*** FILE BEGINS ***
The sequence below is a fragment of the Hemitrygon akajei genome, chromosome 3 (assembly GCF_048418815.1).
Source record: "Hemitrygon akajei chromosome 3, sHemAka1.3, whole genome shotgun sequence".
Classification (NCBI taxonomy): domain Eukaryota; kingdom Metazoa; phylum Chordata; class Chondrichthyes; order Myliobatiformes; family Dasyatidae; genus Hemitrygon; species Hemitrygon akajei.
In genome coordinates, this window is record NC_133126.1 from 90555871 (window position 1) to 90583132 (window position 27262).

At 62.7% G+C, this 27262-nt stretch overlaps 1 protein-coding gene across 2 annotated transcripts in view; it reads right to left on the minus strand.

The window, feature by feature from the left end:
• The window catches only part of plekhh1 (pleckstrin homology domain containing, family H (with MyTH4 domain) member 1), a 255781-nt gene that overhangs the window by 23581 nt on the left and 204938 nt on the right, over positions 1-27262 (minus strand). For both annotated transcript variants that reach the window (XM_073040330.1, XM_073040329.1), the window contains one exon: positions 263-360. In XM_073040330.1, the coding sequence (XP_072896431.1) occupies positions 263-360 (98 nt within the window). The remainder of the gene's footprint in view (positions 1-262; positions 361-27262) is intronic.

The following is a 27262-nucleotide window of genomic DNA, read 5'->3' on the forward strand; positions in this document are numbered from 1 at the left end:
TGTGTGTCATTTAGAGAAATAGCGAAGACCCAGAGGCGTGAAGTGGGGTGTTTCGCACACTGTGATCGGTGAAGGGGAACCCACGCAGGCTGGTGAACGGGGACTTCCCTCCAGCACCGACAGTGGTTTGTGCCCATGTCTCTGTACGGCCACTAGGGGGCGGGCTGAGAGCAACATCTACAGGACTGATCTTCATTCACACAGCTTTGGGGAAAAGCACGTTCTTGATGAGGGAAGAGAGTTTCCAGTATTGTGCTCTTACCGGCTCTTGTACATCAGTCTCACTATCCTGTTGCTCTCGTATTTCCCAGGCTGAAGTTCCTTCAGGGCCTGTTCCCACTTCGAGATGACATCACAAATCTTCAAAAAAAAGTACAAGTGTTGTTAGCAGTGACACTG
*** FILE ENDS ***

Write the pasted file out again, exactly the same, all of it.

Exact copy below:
The sequence below is a fragment of the Hemitrygon akajei genome, chromosome 3 (assembly GCF_048418815.1).
Source record: "Hemitrygon akajei chromosome 3, sHemAka1.3, whole genome shotgun sequence".
Classification (NCBI taxonomy): domain Eukaryota; kingdom Metazoa; phylum Chordata; class Chondrichthyes; order Myliobatiformes; family Dasyatidae; genus Hemitrygon; species Hemitrygon akajei.
In genome coordinates, this window is record NC_133126.1 from 90555871 (window position 1) to 90583132 (window position 27262).

At 62.7% G+C, this 27262-nt stretch overlaps 1 protein-coding gene across 2 annotated transcripts in view; it reads right to left on the minus strand.

The window, feature by feature from the left end:
• The window catches only part of plekhh1 (pleckstrin homology domain containing, family H (with MyTH4 domain) member 1), a 255781-nt gene that overhangs the window by 23581 nt on the left and 204938 nt on the right, over positions 1-27262 (minus strand). For both annotated transcript variants that reach the window (XM_073040330.1, XM_073040329.1), the window contains one exon: positions 263-360. In XM_073040330.1, the coding sequence (XP_072896431.1) occupies positions 263-360 (98 nt within the window). The remainder of the gene's footprint in view (positions 1-262; positions 361-27262) is intronic.

The following is a 27262-nucleotide window of genomic DNA, read 5'->3' on the forward strand; positions in this document are numbered from 1 at the left end:
TGTGTGTCATTTAGAGAAATAGCGAAGACCCAGAGGCGTGAAGTGGGGTGTTTCGCACACTGTGATCGGTGAAGGGGAACCCACGCAGGCTGGTGAACGGGGACTTCCCTCCAGCACCGACAGTGGTTTGTGCCCATGTCTCTGTACGGCCACTAGGGGGCGGGCTGAGAGCAACATCTACAGGACTGATCTTCATTCACACAGCTTTGGGGAAAAGCACGTTCTTGATGAGGGAAGAGAGTTTCCAGTATTGTGCTCTTACCGGCTCTTGTACATCAGTCTCACTATCCTGTTGCTCTCGTATTTCCCAGGCTGAAGTTCCTTCAGGGCCTGTTCCCACTTCGAGATGACATCACAAATCTTCAAAAAAAAGTACAAGTGTTGTTAGCAGTGACACTG